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Teaching About Evolution and the Nature of Science
Approximately 2,000 small, uniformly shaped objects (kernels of corn, dried beans, wooden markers, plastic beads)
10 paper cups or small beakers
A 250-ml or 400-ml beaker
Engage Initiate a discussion on human population with such questions as: How long have humans been on the earth? How do you think the early rate of human population growth compares with the population growth rate today? Why did this rate change?
Tell students that this investigation represents a model of population growth rates.
Explore Have student groups complete the following activities.
Place the glass beakers on their desks. Begin by placing two objects (e.g., corn or plastic beads) in it. The beaker represents the limits of an ecosystem or ultimately the earth.
Place 10 cups in a row on their desk. In the first cup, place two objects. In the second cup, place twice as many objects as the first cup (four). Have students record the number of objects on the outside of the cup. Continue this procedure by placing twice as many objects as in the former cup, or doubling the number, in cups 3 through 10. Be sure students record the numbers on the cups.
Take the beaker and determine its height. Have students indicate the approximate percentage of volume that is without objects. Record this on the table as 0 time.
At timed intervals of 30 seconds, add the contents of cups 1 through 10. Students should record the total population and approximate percentage of volume in the beaker that is without objects.
Students should complete the procedure and graph their results as total population versus results.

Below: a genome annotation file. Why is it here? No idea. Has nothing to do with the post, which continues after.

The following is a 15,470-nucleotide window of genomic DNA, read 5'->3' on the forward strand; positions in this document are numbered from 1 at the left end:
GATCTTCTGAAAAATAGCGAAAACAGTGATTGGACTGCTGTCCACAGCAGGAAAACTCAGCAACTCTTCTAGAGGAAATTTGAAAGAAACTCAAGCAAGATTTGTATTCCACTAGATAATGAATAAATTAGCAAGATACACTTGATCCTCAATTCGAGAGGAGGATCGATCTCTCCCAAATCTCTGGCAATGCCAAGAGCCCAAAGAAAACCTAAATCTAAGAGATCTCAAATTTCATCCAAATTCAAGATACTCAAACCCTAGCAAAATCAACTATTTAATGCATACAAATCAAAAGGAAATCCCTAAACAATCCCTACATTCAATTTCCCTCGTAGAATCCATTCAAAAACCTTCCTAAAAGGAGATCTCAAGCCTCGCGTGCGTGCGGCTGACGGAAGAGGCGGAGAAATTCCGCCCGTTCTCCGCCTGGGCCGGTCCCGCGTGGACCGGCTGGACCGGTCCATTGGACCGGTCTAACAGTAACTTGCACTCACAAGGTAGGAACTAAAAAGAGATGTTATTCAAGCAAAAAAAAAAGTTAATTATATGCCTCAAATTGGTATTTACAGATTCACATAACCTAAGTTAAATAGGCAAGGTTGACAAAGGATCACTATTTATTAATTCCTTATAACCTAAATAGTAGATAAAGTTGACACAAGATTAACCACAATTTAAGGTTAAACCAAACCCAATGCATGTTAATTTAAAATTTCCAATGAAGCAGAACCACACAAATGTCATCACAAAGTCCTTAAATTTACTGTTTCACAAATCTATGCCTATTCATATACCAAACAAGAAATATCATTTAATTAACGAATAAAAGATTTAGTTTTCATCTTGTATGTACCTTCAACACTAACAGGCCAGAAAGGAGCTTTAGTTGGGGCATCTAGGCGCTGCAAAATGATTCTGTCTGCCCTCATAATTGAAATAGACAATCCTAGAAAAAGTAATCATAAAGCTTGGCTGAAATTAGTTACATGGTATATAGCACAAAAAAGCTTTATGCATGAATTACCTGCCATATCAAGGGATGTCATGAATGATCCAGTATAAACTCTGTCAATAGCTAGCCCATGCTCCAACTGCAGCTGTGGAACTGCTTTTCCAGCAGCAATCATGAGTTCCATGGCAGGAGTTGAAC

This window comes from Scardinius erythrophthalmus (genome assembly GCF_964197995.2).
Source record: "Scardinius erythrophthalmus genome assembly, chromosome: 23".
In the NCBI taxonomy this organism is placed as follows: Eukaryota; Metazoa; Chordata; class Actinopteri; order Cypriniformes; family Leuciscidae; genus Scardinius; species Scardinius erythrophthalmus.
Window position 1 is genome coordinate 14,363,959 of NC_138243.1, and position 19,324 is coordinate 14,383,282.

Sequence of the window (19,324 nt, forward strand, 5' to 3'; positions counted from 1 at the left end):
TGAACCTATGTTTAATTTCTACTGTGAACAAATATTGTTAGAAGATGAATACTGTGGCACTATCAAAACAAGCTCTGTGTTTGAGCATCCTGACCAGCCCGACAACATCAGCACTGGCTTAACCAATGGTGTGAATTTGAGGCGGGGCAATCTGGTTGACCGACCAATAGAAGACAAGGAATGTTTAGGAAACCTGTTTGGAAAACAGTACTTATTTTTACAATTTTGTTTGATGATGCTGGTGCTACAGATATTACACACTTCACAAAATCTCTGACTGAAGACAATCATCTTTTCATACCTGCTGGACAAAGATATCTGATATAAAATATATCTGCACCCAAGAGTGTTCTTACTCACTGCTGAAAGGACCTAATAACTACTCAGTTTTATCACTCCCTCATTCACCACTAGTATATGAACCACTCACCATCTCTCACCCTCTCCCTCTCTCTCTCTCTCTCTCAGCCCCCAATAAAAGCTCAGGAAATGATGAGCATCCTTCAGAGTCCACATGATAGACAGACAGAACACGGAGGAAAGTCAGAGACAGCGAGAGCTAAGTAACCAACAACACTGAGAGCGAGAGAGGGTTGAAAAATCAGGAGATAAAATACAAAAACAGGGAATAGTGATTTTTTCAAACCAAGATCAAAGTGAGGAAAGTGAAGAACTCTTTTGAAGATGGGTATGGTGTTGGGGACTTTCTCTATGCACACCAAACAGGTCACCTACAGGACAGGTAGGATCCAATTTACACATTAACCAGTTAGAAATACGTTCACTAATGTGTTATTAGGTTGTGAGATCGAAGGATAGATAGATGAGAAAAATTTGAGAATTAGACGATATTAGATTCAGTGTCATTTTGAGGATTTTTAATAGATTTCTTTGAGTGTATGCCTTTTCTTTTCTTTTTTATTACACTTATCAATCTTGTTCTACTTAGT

Students may question the need for the 30-second intervals. The length of the time interval is arbitrary. Any time interval will do. Preparation of the graph can be assigned as homework.
Range of Results
The mathematics involved in answering the questions may challenge some students. Assist students when necessary to enable them to accomplish the objectives of the investigation. Table 1 shows the population and the percent of the beaker's volume without objects. A typical student graph is shown in Figure 1.
Explain Ask the students to explain the relationship between population growth and biological evolution in populations of microorganisms, plants, and animals. Through questions and discussion, help them develop the connections stated in the learning outcome for the activity. Evolution results from an interaction of factors related to the potential for species to increase in numbers, the genetic variability in a population, the supply of essential resources, and environmental pressures for selection of those offspring that are able to survive and reproduce.
Elaborate Begin by having students explain the results of their activity. During the discussion of the graph, have the students consider some of the following: Are there any limitations to the number of people the earth will support? Which factor might limit population growth first? How does this factor relate to human evolution? Are